History of Freedom Park Charlotte
The Mecklenburg County Lions Club donated private funds towards the conclusion of WWII to establish Freedom Park, a park dedicated to veterans. In 1949, the site was deeded to the City of Charlotte.
A $900,000 indoor shelter structure was built thanks to a county bond issue and opened in September 2005. This shelter features a huge public room, a fireplace, a large screen TV, offices, a kitchen, rest rooms, and a concrete patio with a commanding view of the lake. Weddings, parties, modest sporting events, and community gatherings can all be held there.
The North Carolina Department of Transportation announced in April 2012 that the Charlotte segment of the Little Sugar Creek Greenway had been completed, connecting Freedom Park to uptown Charlotte to the north and Park Road Shopping Center to the south.
The difficulty with Canada geese, The vast number of Canada geese that flock year round on the central lake is a conspicuous feature of Freedom Park and a favourite among certain visitors. Although the geese are attractive to some, they are deemed pests by Mecklenburg County Park and Recreation officials due to bird faeces in public spaces, turf destruction, and risk to small children. For a time, abatement methods worked, but the geese always returned.
The problem has been resolved since Mecklenburg County Park & Recreation hired Waterfowl Busters, Inc. to offer humane goose management in December of 2012. While geese do periodically return to the park, they are normally in small groups of less than a dozen and do not stay long. For months at a time, the park is devoid of geese. The Park and Recreation Department has eliminated the costly clean-up costs associated with keeping over 150 resident geese on site all of the time. Additionally, tourists will enjoy cleaner facilities and will no longer be threatened by belligerent Canada Geese.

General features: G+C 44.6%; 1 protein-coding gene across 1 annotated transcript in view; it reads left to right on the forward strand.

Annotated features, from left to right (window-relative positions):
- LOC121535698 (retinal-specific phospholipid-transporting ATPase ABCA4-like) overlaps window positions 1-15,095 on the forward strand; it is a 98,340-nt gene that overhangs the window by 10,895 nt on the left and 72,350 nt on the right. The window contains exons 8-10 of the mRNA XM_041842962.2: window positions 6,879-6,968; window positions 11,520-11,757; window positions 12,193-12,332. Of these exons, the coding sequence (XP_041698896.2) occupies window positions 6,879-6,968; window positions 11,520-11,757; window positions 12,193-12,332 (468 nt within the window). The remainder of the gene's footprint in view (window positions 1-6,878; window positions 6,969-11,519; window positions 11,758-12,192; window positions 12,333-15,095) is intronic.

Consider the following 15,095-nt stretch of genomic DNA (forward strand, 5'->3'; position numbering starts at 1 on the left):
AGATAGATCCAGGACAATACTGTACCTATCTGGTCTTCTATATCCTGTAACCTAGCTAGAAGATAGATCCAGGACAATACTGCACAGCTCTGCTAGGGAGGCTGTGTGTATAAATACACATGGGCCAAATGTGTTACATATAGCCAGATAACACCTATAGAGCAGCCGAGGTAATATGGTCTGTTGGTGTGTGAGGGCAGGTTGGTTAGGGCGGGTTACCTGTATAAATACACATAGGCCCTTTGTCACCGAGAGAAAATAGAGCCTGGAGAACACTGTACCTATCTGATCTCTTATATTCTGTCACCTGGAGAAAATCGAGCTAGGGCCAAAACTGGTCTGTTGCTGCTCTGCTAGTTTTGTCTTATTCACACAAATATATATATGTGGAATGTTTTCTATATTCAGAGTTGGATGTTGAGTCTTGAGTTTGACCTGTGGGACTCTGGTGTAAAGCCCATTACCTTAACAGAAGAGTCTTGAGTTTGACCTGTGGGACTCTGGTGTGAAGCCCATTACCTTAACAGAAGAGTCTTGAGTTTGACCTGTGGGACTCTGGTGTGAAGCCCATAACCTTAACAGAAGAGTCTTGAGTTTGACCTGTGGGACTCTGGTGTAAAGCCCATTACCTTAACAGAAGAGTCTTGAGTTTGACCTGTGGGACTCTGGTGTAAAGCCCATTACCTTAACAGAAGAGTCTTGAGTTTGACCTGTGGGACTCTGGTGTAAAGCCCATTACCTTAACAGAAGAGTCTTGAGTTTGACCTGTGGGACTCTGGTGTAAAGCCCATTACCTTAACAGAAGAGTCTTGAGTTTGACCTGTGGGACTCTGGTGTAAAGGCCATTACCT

Freedom Park Charlotte Location
In Charlotte, North Carolina, there is a 98-acre park called Freedom Park. The park is roughly 3 miles from the heart of Charlotte’s downtown region, and is located at 1900 East Boulevard, between Charlotte’s historic Dilworth and Myers Park neighbourhoods. It is centred on a 7-acre lake and is located between Charlotte’s historic Dilworth and Myers Park neighbourhoods.
Paved trails, tennis/volleyball courts, sport/athletic fields, and playground equipment are also available at the park. A 2-8-0 steam engine is housed in the park, which is walled and has safety bars installed over the tender, although visitors can step into the cab. The train used to be open, and kids could climb on top of it and underneath it. There were two fire engines at the time, each having an old-fashioned handle crank in front of the engine. The insides of both fire engines, as well as the rear hose section, were accessible for youngsters to explore, play, and learn. A F-86 Sabre jet fighter and an army tank were once available for children to play with.
Throughout the summer, the park pavilion hosts free films and musical concerts. The five-day Festival in the Park, which attracts over 100,000 visitors each year and has been named a Top 20 Event by the Southeast Tourism Society, takes place in September at Freedom Park. The Charlotte Nature Museum, owned by Discovery Place and located adjacent to Freedom Park, is a fun and educational institution for young children that features animals and plants native to the Piedmont region.
Freedom Park Charlotte Map
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Image Source: Nano Lancet